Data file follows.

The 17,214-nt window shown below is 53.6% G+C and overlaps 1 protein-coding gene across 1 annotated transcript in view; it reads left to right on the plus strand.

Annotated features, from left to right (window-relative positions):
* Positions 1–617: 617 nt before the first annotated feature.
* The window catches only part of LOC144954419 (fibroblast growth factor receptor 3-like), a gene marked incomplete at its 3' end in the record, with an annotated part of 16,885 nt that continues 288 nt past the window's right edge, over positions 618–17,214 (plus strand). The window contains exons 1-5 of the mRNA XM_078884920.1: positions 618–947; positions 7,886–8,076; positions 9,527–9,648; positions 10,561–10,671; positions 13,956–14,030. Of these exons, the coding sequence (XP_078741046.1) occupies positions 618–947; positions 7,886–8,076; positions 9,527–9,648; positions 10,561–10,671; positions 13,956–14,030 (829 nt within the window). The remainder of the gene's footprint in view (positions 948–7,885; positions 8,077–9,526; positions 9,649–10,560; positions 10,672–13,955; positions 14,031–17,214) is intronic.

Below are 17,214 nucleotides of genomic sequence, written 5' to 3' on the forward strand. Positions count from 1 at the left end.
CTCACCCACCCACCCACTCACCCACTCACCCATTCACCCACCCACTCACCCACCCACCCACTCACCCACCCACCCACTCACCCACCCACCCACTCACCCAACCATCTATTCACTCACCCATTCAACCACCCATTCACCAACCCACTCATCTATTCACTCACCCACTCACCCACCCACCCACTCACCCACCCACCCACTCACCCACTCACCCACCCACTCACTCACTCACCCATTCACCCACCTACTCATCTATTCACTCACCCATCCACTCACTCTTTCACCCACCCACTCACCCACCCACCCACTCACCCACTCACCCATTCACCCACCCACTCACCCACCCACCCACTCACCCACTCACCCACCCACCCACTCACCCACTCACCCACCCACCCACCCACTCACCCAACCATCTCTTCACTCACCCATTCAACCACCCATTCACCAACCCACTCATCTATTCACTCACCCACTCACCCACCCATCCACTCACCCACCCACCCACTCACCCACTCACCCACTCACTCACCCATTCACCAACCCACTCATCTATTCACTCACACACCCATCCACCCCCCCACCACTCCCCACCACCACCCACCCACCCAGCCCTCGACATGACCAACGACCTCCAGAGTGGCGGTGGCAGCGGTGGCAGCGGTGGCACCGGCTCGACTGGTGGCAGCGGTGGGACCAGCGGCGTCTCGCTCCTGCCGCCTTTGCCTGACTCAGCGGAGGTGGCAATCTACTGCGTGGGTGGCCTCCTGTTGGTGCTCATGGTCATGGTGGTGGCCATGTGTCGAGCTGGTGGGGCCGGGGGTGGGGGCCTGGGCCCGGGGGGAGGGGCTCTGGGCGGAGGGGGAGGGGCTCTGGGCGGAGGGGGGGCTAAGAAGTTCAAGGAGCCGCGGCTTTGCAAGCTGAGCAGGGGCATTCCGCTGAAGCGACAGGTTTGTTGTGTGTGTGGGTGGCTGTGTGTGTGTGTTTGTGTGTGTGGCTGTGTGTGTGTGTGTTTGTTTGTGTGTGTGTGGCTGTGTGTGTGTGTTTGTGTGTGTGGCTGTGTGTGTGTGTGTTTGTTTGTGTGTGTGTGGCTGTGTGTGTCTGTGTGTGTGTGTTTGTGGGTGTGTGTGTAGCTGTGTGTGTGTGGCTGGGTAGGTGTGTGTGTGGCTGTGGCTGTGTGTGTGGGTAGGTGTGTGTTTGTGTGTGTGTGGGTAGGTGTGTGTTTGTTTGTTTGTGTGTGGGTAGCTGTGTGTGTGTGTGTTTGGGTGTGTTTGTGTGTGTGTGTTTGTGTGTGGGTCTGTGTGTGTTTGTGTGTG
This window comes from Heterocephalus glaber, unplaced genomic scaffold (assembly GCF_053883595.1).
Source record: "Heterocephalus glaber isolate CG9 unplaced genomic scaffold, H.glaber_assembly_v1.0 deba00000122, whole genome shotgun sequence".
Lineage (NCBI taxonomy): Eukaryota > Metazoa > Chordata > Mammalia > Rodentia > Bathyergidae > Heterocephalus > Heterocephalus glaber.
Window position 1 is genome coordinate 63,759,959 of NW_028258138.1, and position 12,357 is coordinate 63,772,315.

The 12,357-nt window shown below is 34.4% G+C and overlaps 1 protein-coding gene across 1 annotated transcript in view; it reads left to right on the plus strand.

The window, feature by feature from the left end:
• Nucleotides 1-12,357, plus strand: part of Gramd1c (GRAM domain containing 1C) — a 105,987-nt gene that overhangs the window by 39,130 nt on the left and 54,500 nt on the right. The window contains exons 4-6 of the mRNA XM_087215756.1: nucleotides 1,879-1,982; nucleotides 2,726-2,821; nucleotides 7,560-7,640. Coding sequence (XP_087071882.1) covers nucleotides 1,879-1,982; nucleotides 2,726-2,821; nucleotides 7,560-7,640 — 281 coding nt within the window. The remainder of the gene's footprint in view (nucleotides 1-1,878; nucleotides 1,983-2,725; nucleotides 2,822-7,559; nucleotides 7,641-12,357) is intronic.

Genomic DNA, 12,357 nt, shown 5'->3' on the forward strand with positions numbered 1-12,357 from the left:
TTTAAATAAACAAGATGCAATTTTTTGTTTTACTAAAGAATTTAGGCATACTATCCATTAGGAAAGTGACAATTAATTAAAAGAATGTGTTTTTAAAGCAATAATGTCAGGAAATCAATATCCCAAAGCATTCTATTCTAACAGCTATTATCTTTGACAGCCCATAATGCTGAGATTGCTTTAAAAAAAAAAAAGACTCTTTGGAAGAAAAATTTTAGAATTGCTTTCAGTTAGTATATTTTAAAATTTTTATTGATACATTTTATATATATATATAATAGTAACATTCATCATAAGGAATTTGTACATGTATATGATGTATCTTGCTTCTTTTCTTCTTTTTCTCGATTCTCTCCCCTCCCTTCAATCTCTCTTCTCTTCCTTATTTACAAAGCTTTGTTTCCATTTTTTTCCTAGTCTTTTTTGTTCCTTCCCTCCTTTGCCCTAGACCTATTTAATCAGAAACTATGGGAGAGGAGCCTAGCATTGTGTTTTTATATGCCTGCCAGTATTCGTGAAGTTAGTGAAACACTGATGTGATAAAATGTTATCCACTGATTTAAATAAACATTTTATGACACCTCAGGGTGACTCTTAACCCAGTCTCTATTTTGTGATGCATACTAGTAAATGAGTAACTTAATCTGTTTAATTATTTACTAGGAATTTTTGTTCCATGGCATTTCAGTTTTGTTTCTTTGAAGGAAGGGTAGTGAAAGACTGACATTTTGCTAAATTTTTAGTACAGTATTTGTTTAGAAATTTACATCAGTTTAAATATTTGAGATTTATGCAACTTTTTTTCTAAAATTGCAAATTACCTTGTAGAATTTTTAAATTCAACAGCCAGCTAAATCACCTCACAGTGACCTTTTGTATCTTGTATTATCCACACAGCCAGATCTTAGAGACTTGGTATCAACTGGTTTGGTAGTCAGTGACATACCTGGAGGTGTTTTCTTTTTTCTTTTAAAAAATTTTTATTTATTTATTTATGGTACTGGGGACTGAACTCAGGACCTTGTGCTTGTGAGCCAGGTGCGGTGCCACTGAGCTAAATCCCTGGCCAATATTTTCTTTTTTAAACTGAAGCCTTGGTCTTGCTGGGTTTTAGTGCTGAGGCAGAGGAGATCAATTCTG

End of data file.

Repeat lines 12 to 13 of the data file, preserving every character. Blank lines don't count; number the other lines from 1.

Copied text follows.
The window, feature by feature from the left end:
• Nucleotides 1-12,357, plus strand: part of Gramd1c (GRAM domain containing 1C) — a 105,987-nt gene that overhangs the window by 39,130 nt on the left and 54,500 nt on the right. The window contains exons 4-6 of the mRNA XM_087215756.1: nucleotides 1,879-1,982; nucleotides 2,726-2,821; nucleotides 7,560-7,640. Coding sequence (XP_087071882.1) covers nucleotides 1,879-1,982; nucleotides 2,726-2,821; nucleotides 7,560-7,640 — 281 coding nt within the window. The remainder of the gene's footprint in view (nucleotides 1-1,878; nucleotides 1,983-2,725; nucleotides 2,822-7,559; nucleotides 7,641-12,357) is intronic.